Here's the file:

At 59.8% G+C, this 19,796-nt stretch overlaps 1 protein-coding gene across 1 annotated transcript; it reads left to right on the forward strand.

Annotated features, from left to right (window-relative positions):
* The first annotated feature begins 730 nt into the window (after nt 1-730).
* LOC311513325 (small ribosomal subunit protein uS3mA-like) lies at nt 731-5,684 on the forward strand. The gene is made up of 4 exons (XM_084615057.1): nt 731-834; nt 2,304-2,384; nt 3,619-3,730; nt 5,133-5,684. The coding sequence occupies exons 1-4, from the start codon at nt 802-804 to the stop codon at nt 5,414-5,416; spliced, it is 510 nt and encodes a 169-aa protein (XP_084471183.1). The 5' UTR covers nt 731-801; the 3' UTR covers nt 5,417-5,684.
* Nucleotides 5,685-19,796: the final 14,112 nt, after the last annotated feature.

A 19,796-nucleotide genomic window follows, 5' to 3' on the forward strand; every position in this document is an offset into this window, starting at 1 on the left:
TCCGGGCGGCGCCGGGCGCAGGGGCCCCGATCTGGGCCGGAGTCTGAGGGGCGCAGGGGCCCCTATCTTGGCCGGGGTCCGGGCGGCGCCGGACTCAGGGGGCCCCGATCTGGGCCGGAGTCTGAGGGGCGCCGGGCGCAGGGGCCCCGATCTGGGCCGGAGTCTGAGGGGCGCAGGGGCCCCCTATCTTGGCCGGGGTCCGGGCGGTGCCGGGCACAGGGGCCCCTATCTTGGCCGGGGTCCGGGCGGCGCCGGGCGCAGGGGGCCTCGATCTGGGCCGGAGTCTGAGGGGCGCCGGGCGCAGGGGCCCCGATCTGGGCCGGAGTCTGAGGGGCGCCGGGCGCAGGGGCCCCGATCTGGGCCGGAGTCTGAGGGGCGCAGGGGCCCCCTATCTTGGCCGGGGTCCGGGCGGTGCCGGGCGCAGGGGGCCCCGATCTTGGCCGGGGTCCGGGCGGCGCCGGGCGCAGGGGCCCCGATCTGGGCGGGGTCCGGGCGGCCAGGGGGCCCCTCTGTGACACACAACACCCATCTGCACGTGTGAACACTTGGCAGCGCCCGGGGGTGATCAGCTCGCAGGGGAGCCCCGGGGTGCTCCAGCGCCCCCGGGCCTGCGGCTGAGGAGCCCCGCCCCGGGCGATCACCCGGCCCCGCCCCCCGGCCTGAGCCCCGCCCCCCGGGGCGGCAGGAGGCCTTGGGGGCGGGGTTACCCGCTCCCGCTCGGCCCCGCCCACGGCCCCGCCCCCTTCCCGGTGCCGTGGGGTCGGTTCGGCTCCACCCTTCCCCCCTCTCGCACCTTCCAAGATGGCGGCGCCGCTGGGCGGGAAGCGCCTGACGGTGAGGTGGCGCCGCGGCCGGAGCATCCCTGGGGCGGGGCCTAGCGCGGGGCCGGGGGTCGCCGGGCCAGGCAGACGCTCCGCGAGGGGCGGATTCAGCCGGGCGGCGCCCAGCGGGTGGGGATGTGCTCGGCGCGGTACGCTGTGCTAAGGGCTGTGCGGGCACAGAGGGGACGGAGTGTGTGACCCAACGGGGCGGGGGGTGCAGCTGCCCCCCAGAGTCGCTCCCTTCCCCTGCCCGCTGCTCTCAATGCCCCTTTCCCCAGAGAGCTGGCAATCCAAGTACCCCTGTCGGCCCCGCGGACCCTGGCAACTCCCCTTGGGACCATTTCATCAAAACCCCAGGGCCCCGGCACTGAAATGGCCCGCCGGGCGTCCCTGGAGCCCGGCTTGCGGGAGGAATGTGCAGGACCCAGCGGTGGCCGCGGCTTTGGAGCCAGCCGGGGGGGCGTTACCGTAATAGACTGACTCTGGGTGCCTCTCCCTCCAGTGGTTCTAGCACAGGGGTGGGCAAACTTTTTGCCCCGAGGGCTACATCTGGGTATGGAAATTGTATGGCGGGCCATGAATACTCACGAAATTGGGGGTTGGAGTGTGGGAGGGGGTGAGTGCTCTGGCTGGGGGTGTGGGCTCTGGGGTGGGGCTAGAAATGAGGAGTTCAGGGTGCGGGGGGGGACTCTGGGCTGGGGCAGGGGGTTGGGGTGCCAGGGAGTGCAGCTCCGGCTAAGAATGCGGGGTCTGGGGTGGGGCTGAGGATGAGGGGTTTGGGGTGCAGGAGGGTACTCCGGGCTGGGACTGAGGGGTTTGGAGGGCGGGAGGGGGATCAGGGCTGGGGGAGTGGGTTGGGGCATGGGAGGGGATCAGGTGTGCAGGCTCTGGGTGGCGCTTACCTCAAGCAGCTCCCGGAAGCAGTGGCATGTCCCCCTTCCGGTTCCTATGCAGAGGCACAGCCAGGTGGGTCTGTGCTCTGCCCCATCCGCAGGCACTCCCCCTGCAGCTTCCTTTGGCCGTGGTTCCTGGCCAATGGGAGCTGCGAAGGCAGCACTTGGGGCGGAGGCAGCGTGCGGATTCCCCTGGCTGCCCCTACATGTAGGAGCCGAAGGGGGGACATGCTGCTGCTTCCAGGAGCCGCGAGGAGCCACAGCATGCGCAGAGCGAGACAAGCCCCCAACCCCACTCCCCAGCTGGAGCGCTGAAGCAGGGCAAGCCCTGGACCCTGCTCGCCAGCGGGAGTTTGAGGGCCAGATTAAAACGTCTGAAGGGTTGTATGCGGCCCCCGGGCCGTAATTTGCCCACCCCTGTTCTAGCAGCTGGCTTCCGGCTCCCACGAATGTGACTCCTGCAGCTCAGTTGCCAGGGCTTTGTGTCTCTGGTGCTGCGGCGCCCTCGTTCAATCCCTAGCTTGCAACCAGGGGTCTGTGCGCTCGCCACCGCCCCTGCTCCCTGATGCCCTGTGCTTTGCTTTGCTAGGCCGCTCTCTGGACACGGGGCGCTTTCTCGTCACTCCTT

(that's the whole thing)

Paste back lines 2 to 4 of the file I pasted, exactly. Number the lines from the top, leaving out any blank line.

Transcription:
Annotated features, from left to right (window-relative positions):
* The first annotated feature begins 730 nt into the window (after nt 1-730).
* LOC311513325 (small ribosomal subunit protein uS3mA-like) lies at nt 731-5,684 on the forward strand. The gene is made up of 4 exons (XM_084615057.1): nt 731-834; nt 2,304-2,384; nt 3,619-3,730; nt 5,133-5,684. The coding sequence occupies exons 1-4, from the start codon at nt 802-804 to the stop codon at nt 5,414-5,416; spliced, it is 510 nt and encodes a 169-aa protein (XP_084471183.1). The 5' UTR covers nt 731-801; the 3' UTR covers nt 5,417-5,684.